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Thursday, October 23, 2014

Which Is Better, DSLR or Mirrorless? Yeah, this Is a Nikon J1 Review

This review is different than any other. It is a review and a piece of advice at the same time. The topic of the review is the Nikon J1 - the cheapest Nikon mirrorless you can find at this point (used). But the article also touches upon a more general issue: Which is Better, DSLR or Mirrorless? Read the review, then find the answers at the "Final Verdict" section - which is significantly more extended than in previous articles

And so, I decided to get a mirrorless. I had used a mirrorless camera in the past - it was an Olympus Pen; it didn't replace my Nikon DX system. I bought a Nikon J1 together with a Nikkor 10-30mm VR lens (to be reviewed in the next couple of weeks), fully knowing it will not replace my Nikon FX system. Perhaps this review is written from a non-objective perspective, as it reflects the thoughts of a photographer who plans to use two systems, Nikon 1 (CX) and Nikon Full Frame (FX). Then again, Amateur Nikon is not about cold diagrams, charts and numbers, but about photography as an experience. It might be so that you're wondering the same things. Perhaps you're thinking, to the question "Which is better, a DSLR or a mirrorless?", the answer might be: both!

When the light is good, the camera can definitely deliver.
But it's more about that; it's about being able to capture so many more moments
than you would if you had to carry a DSLR in a bag all the time.

Thursday, October 16, 2014

5 Tips for Awesome Flash Photography

Your first camera might have been a compact camera (film compact camera if you are older than, say, 25). Or, it might have been a mobile phone camera. Since, you might have got a DSLR - or a mirrorless. One common element in all of these cameras is their on-board flash (some phones might not have one). More importantly, their flash is fixed, forward-looking, and in some cases (particularly with compact and mobile phone cameras) it is impossible to adjust its output. This means one thing:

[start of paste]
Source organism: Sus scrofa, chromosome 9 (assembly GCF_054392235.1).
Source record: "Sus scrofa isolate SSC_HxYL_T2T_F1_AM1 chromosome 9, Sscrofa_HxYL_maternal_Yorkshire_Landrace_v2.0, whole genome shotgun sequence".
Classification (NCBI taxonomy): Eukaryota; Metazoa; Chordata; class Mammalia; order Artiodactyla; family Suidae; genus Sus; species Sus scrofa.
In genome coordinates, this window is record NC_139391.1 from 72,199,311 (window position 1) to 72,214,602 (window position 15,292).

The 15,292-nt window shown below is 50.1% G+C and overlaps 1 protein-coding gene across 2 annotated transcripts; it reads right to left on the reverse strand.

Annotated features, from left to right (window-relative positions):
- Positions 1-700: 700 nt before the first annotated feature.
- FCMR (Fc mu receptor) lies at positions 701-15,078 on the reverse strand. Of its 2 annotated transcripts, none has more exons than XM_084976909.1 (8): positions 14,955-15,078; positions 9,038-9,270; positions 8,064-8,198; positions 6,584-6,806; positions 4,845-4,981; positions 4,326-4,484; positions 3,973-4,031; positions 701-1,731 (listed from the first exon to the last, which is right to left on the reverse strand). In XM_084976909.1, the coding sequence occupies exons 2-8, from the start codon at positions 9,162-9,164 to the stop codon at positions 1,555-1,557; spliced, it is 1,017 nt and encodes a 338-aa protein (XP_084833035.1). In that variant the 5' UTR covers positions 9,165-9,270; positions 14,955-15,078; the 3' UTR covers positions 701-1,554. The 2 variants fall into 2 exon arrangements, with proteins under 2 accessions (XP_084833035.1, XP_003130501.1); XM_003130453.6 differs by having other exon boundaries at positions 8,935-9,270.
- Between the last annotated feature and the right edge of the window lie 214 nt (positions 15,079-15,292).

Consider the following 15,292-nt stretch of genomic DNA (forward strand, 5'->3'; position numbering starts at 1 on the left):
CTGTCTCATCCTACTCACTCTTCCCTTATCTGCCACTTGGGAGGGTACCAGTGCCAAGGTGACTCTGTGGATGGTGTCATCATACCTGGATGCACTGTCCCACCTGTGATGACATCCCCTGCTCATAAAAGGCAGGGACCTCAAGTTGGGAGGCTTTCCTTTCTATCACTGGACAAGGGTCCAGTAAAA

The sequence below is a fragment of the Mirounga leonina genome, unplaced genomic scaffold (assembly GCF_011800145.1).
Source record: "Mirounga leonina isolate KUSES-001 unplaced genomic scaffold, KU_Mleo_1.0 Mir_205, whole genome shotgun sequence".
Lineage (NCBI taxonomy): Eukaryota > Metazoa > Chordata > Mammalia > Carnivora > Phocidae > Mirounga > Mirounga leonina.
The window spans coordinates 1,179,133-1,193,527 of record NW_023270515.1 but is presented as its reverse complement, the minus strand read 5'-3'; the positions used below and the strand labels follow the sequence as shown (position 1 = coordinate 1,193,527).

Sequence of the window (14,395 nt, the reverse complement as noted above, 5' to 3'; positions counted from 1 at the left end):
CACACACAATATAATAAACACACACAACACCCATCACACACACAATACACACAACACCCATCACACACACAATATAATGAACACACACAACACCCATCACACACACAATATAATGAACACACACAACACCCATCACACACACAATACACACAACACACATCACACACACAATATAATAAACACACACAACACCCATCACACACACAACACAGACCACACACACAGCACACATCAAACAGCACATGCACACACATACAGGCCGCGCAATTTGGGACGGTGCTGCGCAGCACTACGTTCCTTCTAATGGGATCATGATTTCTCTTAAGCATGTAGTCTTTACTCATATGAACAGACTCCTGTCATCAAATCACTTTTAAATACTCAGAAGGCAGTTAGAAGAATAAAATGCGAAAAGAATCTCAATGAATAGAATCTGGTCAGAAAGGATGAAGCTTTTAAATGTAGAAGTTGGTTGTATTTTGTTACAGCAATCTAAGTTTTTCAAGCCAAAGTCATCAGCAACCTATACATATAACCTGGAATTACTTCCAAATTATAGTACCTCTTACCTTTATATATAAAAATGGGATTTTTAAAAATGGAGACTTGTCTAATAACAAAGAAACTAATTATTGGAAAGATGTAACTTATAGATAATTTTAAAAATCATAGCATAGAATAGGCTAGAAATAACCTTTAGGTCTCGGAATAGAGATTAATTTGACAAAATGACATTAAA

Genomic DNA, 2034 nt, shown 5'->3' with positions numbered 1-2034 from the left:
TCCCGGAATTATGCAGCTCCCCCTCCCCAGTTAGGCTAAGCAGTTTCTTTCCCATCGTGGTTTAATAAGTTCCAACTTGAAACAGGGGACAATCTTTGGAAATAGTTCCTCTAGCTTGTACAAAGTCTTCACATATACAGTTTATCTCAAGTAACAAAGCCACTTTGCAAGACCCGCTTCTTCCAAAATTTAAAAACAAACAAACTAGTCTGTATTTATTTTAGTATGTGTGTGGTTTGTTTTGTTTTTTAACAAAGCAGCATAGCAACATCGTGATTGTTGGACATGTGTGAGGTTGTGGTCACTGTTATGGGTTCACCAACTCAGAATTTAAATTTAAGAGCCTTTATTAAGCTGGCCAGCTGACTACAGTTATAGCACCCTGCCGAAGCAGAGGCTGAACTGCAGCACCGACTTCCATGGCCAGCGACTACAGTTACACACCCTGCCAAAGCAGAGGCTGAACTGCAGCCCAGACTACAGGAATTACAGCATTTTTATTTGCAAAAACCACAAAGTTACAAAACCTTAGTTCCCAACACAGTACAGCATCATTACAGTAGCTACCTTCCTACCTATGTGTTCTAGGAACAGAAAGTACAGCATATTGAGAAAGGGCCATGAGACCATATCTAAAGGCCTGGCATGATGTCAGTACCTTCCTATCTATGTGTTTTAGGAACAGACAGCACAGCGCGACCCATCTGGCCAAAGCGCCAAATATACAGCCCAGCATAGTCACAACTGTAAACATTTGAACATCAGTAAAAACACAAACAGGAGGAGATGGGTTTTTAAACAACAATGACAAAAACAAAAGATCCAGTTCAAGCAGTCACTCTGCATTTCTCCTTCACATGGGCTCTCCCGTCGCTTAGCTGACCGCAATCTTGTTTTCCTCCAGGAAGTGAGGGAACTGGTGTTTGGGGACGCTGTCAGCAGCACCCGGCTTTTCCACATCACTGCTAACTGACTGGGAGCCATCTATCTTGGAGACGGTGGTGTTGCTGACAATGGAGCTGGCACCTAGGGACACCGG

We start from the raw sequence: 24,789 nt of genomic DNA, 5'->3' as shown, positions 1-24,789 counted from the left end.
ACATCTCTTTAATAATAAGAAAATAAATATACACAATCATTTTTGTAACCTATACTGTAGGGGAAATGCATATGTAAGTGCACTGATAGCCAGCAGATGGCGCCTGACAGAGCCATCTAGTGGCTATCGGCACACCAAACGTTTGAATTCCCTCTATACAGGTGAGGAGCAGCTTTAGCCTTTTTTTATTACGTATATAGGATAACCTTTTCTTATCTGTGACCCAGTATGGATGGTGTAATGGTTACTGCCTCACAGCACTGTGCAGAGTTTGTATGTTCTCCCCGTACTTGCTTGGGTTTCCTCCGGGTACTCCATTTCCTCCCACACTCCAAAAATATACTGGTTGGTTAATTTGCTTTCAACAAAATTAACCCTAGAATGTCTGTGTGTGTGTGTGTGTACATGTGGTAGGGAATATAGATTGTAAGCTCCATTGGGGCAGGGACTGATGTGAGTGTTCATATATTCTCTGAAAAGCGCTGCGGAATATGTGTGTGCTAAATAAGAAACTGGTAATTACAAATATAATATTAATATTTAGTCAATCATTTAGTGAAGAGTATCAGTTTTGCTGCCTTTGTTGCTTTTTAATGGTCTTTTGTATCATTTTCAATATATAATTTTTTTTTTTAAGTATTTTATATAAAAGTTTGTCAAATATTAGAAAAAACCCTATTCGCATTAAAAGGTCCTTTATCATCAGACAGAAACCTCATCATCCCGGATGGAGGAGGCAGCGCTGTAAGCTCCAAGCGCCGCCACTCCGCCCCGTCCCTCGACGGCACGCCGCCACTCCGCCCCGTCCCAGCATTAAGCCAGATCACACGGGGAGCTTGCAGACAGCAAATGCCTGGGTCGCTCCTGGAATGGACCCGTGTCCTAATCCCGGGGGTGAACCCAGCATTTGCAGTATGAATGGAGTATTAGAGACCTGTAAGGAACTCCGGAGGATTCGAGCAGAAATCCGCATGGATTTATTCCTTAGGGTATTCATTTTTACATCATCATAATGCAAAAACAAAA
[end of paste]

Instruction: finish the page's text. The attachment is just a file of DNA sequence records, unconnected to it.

People grow up photographically learning bad habits about flash photography.

You see, the worst possible way to use a flash is to use a direct, head-on flash at night, trying to illuminate a subject relatively close to the camera. Especially with an automatic flash (like most compact cameras or mobile phones have) that will simply bathe the subject in light, leaving everything else in the dark. That is the black hole effect: an overexposed subject, with shiny hair and skin, as well as harsh, unflattering shadows, and dark, severely underexposed surroundings.

Flash photography, truly artistic and innovative flash photography, is a far more complicated issue. Whole books have been written about it:

This article will not attempt to teach you excessively complex setups (perhaps a future article series might allows us to say more about flash techniques); instead, with today's article, I want to give you 5 simple and concrete tips for instantly better pictures. I have tried to construct the tips so that both beginners and advanced photographers alike can find them useful. I assume only one thing: you have a Nikon DSLR and an external flash. That's all. No 5-flash setups, no umbrellas.

Mastering flash photography is a major element of success in a variety of situations

Thursday, October 9, 2014

Travelling with a DSLR Is a Bad Idea

This will probably be a bit controversial, but the purpose of this website is not to pat people on the back. Nor is it to comfort you and tell you the things you need to hear to justify a purchase. You might disagree, and that's OK - after all, we are all different and we have different priorities.

Today's topic:
Travelling with a DSLR is a bad idea.

Let me rephrase that:
Travelling with a DSLR on a family/personal vacation is a bad idea.

Travelling can be for a variety of reasons. You might be on a business trip to Tokyo, paid fully by your company. You might be on a photographic expedition to Brazilian rain-forests. Or, you might be on a 1-week beach holiday with your girlfriend/boyfriend. All these are very different kinds of travel, and they involve different kinds of photography dynamics. Obviously enough, if you travel somewhere with the sole purpose of taking photos, you are outside the scope of this article. This might also be the case if you're travelling solo to Tokyo for 2 days, and the only free time you'll have will be 2-3 hours in one evening to visit Shibuya. You might as well throw the camera and a 24-70 zoom into the bag, right?

Taken with a mobile phone camera. Not a masterpiece; it wouldn't have
been even if I had a DSLR with me. I was focused on enjoying having cocktails
with the one I love, not on taking photos.
But things are different when you're on a personal/family vacation. Consider this scenario: You're working or studying much of the year, and you plan to have this lovely 1-week vacation with the people you care about. You'll be going some place warn and nice, with lovely beaches. You plan to get some nice suntan, enjoy the water, enjoy the company of your loved ones.